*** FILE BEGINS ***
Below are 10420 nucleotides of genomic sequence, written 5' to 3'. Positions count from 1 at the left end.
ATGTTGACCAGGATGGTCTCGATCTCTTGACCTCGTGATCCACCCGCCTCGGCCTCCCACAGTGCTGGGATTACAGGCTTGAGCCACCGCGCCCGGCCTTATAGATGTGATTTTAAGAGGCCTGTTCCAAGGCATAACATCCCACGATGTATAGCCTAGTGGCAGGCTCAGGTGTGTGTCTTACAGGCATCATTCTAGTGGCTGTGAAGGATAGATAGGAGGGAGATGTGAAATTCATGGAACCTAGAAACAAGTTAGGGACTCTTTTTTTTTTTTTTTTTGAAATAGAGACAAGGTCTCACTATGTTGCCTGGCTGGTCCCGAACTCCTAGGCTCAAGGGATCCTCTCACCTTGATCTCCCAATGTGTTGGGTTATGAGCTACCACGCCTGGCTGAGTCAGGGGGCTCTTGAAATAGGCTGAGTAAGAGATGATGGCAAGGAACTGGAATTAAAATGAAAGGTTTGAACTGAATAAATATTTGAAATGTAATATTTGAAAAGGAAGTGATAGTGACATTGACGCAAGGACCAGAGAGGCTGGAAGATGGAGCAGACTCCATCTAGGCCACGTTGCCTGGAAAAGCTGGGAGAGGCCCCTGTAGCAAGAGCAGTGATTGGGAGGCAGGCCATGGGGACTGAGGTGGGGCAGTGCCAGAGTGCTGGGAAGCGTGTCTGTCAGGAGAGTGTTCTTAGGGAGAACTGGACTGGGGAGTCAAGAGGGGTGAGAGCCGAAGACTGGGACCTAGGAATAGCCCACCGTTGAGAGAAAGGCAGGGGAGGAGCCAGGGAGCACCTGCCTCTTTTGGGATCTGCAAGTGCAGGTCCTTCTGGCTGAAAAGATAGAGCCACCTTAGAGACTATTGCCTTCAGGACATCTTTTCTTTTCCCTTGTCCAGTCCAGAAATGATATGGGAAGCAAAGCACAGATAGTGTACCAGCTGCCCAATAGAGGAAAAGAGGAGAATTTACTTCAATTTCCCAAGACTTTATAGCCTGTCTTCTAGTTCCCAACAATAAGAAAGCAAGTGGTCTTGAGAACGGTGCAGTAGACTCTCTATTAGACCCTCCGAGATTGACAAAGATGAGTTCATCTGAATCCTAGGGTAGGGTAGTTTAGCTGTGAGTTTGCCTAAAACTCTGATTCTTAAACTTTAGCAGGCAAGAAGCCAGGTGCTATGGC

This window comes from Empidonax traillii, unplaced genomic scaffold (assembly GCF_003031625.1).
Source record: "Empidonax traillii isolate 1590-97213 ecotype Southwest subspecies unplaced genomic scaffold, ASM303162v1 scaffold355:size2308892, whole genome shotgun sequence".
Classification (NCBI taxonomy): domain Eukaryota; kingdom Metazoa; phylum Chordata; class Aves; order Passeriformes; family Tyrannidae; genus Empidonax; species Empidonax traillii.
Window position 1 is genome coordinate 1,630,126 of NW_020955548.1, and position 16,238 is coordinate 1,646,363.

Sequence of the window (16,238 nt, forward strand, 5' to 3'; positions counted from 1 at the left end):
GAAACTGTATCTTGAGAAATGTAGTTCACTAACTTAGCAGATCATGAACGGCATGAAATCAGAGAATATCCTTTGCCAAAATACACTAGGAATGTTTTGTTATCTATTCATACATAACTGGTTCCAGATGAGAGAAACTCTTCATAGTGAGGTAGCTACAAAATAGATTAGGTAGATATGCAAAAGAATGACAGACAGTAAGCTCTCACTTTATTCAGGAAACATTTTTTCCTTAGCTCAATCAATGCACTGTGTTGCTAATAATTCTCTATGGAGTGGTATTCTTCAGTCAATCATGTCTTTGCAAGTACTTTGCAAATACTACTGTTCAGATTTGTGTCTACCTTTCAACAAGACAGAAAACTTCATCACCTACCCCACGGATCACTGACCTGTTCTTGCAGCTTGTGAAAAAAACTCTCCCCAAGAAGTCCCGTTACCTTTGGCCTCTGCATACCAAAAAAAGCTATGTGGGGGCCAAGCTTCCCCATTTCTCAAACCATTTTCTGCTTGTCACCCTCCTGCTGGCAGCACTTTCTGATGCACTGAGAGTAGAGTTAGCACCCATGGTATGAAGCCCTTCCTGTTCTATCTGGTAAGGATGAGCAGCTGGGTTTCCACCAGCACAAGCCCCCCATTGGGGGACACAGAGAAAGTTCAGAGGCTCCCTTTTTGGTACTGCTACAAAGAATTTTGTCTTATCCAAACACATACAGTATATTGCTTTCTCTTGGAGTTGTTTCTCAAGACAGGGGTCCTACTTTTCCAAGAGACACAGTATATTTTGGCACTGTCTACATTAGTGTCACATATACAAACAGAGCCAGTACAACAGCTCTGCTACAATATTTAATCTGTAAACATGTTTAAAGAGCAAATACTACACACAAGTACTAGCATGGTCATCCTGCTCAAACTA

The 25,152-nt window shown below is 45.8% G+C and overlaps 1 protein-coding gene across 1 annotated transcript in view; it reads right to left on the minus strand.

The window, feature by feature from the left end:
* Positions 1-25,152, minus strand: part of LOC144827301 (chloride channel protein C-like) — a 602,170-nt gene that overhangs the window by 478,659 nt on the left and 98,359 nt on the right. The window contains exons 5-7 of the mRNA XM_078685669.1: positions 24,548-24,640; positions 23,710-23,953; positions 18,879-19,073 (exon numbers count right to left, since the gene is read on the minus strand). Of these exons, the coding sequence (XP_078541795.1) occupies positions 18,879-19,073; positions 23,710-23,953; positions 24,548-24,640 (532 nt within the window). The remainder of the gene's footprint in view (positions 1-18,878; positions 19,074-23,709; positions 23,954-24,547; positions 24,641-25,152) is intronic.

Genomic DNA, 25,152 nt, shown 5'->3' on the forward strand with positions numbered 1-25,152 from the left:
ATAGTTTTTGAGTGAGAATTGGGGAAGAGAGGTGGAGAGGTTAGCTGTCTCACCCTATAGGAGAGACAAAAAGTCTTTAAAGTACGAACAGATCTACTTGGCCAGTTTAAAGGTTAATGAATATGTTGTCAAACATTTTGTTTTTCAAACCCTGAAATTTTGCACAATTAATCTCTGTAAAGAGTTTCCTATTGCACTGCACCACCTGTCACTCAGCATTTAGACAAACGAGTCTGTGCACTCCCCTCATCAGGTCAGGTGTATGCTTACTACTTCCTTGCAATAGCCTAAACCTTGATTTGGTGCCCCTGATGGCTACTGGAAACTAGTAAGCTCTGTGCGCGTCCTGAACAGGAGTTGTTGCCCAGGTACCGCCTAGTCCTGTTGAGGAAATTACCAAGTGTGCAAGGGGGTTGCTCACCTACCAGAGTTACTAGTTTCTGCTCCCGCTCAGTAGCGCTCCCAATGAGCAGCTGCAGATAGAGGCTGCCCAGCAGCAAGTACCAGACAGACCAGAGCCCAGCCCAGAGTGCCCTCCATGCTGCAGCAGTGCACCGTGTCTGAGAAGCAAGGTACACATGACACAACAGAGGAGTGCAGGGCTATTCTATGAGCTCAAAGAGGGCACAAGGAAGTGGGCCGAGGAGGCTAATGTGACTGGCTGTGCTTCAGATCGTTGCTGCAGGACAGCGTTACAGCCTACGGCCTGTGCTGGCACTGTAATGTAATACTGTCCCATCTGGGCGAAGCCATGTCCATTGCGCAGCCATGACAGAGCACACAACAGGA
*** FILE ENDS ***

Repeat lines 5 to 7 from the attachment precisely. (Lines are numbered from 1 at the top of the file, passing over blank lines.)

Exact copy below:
Classification (NCBI taxonomy): domain Eukaryota; kingdom Metazoa; phylum Chordata; class Aves; order Passeriformes; family Tyrannidae; genus Empidonax; species Empidonax traillii.
Window position 1 is genome coordinate 1,630,126 of NW_020955548.1, and position 16,238 is coordinate 1,646,363.

Sequence of the window (16,238 nt, forward strand, 5' to 3'; positions counted from 1 at the left end):